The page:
In September 2009, the United States became a signatory to the United Nations Convention on Contracts for the International Carriage of Goods Wholly or Partly by Sea, the so-called Rotterdam Rules. When ratified by the U.S. President, there could soon be a new day for shippers, consignees and vessel carriers with respect to carriage of goods by sea .... The heart of communications within the new rules is electronic data flow and the value of electronically stored information (ESI) .... Besides legal implications, ESI's use in the global supply chain has business, and costs-benefits consequences. With respect to costs, why should there be any further requirement for paper documents? Reduction in paper costs, solutions to their filing and storing problems, and removing the chance of falsifications of paper documents while the goods are en route, are now achievable, providing an electronic, end-to-end supply line. Current U.S. Customs programs already use and are dependent upon electronic data transmission. For instance the Automated Commercial Environment combines electronic portals such as:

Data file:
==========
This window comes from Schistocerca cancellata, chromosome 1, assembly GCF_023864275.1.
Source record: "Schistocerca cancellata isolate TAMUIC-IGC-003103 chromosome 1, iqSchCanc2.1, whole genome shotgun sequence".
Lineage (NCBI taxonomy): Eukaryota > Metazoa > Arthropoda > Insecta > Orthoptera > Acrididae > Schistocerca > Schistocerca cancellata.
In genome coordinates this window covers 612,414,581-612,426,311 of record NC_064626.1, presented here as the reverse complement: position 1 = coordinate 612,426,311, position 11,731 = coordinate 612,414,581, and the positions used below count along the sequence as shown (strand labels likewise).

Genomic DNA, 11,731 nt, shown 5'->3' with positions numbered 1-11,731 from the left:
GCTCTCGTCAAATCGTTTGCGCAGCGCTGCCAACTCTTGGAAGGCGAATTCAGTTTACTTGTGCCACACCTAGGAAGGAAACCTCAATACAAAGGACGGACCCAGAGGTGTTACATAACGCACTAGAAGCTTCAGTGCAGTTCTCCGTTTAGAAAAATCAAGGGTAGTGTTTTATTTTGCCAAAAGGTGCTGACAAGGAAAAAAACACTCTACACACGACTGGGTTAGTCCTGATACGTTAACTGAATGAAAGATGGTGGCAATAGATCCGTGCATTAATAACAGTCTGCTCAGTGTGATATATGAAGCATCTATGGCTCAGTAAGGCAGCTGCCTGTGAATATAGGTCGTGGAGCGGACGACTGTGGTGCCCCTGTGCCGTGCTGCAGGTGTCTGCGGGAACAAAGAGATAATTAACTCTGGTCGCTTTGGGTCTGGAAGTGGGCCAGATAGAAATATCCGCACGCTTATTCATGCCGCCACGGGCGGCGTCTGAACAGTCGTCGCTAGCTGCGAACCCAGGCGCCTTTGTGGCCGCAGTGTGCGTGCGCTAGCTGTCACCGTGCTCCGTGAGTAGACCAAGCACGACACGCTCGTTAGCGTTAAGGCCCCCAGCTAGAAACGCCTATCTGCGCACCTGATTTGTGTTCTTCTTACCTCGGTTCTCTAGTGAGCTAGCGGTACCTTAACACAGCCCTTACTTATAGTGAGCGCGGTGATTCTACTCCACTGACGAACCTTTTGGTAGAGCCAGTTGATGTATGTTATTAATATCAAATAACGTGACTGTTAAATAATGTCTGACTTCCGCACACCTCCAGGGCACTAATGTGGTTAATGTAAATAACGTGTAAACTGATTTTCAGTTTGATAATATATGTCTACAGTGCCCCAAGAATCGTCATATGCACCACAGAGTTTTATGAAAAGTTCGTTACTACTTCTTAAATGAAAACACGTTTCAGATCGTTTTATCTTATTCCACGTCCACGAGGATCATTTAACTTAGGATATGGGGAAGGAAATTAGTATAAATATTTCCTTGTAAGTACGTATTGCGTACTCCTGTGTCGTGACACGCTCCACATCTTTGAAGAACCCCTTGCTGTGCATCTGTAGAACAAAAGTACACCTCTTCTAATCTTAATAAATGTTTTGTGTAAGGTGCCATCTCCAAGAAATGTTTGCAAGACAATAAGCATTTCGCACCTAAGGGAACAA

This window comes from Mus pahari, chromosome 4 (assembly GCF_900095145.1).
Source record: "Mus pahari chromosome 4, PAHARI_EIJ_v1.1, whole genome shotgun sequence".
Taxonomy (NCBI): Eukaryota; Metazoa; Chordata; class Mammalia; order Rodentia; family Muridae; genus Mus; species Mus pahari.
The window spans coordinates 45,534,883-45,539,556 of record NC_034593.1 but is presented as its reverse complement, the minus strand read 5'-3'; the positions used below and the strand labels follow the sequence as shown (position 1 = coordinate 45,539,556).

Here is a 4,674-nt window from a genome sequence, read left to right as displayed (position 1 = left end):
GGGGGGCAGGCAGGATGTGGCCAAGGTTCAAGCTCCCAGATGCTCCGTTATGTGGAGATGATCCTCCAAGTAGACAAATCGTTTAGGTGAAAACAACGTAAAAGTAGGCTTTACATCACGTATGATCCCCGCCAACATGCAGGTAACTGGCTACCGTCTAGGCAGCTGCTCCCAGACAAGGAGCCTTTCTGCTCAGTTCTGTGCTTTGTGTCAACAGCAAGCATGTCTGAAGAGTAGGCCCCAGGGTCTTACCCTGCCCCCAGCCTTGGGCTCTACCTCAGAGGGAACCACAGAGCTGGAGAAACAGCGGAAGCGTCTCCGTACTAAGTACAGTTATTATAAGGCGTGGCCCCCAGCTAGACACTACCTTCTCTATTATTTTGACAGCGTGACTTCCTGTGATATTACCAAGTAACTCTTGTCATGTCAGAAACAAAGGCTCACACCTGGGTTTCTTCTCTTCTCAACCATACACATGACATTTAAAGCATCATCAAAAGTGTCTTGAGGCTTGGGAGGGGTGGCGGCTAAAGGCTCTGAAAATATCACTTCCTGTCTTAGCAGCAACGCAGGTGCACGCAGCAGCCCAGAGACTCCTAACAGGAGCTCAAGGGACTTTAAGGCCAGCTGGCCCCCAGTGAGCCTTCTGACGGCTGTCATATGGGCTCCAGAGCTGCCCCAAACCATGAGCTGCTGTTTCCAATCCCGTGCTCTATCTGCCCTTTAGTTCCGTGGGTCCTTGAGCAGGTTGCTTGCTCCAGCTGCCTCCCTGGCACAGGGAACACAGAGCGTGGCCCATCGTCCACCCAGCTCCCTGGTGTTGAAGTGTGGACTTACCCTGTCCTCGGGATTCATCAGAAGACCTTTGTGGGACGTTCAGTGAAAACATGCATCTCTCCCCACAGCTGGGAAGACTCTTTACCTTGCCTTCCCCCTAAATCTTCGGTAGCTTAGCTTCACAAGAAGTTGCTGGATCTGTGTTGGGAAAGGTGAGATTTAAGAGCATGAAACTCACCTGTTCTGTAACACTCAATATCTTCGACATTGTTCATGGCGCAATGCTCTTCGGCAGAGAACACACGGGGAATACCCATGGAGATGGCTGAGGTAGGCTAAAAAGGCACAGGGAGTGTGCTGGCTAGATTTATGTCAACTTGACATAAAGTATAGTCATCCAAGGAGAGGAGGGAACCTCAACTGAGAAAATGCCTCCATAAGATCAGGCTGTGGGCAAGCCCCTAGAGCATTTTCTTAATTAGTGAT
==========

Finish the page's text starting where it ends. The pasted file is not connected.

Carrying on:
a) Automated Manifest System (AMS);
b) Automated Broker Interface (ABI);
c) Automated Export System (AES); and the
d) Automated Commercial System (ACS)
The Rotterdam Rules, containing origin-to-destination, and electronic transmissions, can now be consistent with the core components of the Customs Trade Partnership Against Terrorism which mandates security to begin at stuffing and to end at destination, all evidenced by ESI.
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